I made several fantastic and exciting discoveries at the Book Expo (BEA), none the least of which is pictured below. These are the books, out of the many galleys and copies I plucked or that were handed to me – all from winsomely-decorated booths filled with alluring colors and lively typefaces and enthusiastic people – that I’m quite fired up to read first. While I was wandering around somewhat haphazardly on Thursday, the only day I was able to attend, I was privileged to happen upon some publishing houses with scads of upcoming titles that I can’t wait to read, such as the New York Review of Books, Europa Editions, Other Press, ECW Press. Among many others. If we met at the convention, hello, and thank you for being kind enough to stop by.
Without further ado, the winnowed-out, best book finds:
1. The Exegesis of Philip K. Dick: Having acquired the Philip K. Dick library sometime in the recent past, in November Houghton Mifflin Harcourt is going to publish the exegesis of Philip K. Dick. I’ve read all of Dick’s novels, I think. If I missed one, shame on me. The delightful prospect of dissecting his lovely lunacy makes my mind water.
(I’m about to burst off on a tangent, so stand clear. When I read Confessions of a Crap Artist (in one go, which was a foolish idea for a book of that character) I could see every scene in that book like it was a picture in a magazine. I spent the following week stumbling around in a hazy, pleased, crazy stupor, half-living in Fay’s living room listening to her hi-fi, half-living in Jack’s ersatz collections and ideas, and half-living my own life the way you do when you walk out of a superhero movie and take stalkier, springier steps because you believe, for the next hour, that you are a superhero and you woolgather the whole car ride home about the fitness regimen on which you’re about to embark so you can look and feel and move like [Beautiful Hollywood Actor]. So indeed, I was living a 150% life for a week and more. Scenes from that novel still pop up when I’m doing dishes, walking in the park; that is a book and that is why I can’t wait to read this exegesis.)
2. In The Garden of Beasts by Erik Larson: I heard Mr. Larson talking about this book on NPR earlier this month and his name and the book’s title subsequently slipped my mind, so I was pleasantly surprised that the author breakfast I attended primarily to hear Roger Ebert’s talk also featured Erik Larson and a copy of In The Garden of Beasts. Mr. Larson discussed his love of libraries at some length and told a funny paraprosdokian-style joke; given the choice of a night in the Library of Congress or a night with Cate Blanchett, he’d take the night with Cate Blanchett in a heartbeat. Good to know, man, and me too, because I’d love to hear all about what it was like to touch Viggo Mortensen. What does he smell like? I bet leaves and paper and sex.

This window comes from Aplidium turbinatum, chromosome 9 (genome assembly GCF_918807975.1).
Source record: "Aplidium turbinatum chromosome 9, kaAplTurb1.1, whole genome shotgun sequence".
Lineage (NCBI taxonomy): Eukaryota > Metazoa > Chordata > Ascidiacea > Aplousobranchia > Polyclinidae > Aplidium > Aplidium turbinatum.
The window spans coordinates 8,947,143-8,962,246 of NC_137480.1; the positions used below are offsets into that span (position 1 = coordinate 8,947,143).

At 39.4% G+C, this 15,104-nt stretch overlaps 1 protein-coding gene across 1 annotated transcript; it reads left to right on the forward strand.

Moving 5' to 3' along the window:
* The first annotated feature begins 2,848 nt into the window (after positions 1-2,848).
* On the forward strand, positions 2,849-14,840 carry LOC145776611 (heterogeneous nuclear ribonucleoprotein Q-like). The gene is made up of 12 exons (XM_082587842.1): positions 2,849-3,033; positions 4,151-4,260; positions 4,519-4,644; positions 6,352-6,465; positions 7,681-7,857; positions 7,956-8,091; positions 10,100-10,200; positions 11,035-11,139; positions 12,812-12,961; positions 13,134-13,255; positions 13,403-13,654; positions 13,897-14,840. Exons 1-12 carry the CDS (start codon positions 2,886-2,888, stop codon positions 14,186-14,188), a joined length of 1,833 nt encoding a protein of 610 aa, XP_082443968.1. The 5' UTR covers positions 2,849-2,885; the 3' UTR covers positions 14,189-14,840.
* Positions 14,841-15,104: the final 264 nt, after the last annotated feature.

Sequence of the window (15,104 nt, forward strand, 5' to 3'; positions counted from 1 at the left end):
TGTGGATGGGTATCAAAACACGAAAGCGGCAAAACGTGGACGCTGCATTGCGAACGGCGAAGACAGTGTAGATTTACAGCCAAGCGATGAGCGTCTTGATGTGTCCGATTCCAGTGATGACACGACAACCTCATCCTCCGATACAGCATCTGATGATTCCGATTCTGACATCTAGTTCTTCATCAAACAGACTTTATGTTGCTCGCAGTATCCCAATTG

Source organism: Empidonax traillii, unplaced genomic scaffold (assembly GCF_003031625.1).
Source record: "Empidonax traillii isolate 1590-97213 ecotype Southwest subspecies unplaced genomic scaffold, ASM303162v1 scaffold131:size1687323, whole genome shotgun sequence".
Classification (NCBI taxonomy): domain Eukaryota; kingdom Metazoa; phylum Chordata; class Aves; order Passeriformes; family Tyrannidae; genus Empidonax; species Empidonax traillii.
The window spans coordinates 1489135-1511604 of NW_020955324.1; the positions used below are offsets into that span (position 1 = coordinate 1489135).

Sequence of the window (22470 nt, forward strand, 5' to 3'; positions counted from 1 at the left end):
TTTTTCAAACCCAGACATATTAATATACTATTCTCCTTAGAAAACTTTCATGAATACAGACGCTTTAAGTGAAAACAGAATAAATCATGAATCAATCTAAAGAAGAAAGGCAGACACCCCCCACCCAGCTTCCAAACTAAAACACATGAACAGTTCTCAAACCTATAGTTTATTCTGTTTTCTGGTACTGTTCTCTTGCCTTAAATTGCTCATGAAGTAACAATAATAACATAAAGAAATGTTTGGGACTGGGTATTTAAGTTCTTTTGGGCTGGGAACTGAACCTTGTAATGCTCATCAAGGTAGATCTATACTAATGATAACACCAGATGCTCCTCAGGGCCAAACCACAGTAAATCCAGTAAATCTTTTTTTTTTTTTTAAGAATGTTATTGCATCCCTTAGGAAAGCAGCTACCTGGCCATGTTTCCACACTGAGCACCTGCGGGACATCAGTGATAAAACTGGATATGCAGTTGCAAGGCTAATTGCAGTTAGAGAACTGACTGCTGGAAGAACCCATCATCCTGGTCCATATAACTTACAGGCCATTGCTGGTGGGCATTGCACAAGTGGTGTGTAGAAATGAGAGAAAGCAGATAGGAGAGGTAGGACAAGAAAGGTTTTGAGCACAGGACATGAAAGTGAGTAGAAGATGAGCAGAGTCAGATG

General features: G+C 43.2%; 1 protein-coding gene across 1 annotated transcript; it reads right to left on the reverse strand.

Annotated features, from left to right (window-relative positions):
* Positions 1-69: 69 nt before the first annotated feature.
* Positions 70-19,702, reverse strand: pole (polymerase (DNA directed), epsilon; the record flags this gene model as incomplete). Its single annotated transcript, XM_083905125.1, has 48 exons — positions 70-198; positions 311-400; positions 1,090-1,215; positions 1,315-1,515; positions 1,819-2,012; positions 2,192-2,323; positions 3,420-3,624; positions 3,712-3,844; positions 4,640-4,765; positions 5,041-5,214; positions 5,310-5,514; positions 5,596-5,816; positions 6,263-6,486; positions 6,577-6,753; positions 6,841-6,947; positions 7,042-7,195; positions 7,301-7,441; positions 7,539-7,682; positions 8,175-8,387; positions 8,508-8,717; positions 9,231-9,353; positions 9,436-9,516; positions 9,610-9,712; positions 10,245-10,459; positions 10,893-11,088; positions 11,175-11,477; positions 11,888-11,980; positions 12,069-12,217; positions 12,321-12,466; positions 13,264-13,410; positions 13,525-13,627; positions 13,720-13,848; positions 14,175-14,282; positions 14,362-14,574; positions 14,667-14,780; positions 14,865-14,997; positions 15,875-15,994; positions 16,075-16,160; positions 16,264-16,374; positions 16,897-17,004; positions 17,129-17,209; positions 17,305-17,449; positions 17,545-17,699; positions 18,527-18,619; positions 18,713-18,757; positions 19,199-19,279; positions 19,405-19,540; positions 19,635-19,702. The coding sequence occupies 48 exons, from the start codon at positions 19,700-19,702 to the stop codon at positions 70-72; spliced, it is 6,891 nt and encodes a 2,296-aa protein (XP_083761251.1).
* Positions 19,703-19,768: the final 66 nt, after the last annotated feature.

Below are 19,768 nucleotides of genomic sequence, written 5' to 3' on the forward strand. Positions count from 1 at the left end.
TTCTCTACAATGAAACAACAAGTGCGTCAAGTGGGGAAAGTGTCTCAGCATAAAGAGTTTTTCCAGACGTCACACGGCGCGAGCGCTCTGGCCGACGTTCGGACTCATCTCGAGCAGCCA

3. Blue Heaven by Willard Wyman: This is the follow-up to High Country, which I picked up recently but haven’t yet read. From what I’ve skimmed of both, they promise to be excellent books.
4. In the ice house by Genevieve Kaplan: Winner of AROHO‘s To the Lighthouse Publication Prize, this is sure to be something I either love or hate. The author is from the Bay Area and the poems are touted as examinations of domestic issues; she is said to “channel Wallace Stevens.” We’ll see about that.
6. Fatale by J.P. Manchette: Manchette wrote French thrillers, and out of 10, this is only the 3rd to have been published in English.
7. We The Animals by Justin Torres: Described as an examination of familial and brotherly love, and alienation, this is a first novel by an interesting author and another that I expect to either love or strongly dislike.
8. Civil and Civic by Jonathan Bennett: Poems about civility and privacy; I’ll just leave a picture of the cover right here:
9. Lamb by Bonnie Nadzam: From the description, “Lamb traces the self-discovery of David Lamb, a narcissistic middle-aged man with a tendency toward dishonesty, in the weeks following the disintegration of his marriage and the death of his father.” I was sold at “narcissistic middle-aged man.”
There’s no 10. You might say this post doesn’t go to 11. Hahahaha! Well, anyway, I’m pretty exhausted and sleep-deprived so before my license to make jokes that will cause you to hang your head with shameful contempt is revoked, here are some more pictures that my self-conscious phone took for me after it made me breakfast and walked me 12 blocks and 3 avenues to the convention. (Its name is Leland!)